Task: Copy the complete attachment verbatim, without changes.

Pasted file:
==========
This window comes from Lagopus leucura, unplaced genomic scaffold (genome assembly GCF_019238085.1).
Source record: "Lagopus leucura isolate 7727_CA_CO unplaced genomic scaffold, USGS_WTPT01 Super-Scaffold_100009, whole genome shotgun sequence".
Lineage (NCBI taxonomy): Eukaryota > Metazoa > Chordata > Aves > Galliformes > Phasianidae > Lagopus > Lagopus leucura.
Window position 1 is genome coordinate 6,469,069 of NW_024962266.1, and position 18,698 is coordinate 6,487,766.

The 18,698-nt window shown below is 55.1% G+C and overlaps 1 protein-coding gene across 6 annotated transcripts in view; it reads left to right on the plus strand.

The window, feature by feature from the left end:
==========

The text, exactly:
This window comes from Lagopus leucura, unplaced genomic scaffold (genome assembly GCF_019238085.1).
Source record: "Lagopus leucura isolate 7727_CA_CO unplaced genomic scaffold, USGS_WTPT01 Super-Scaffold_100009, whole genome shotgun sequence".
Lineage (NCBI taxonomy): Eukaryota > Metazoa > Chordata > Aves > Galliformes > Phasianidae > Lagopus > Lagopus leucura.
Window position 1 is genome coordinate 6,469,069 of NW_024962266.1, and position 18,698 is coordinate 6,487,766.

The 18,698-nt window shown below is 55.1% G+C and overlaps 1 protein-coding gene across 6 annotated transcripts in view; it reads left to right on the plus strand.

The window, feature by feature from the left end: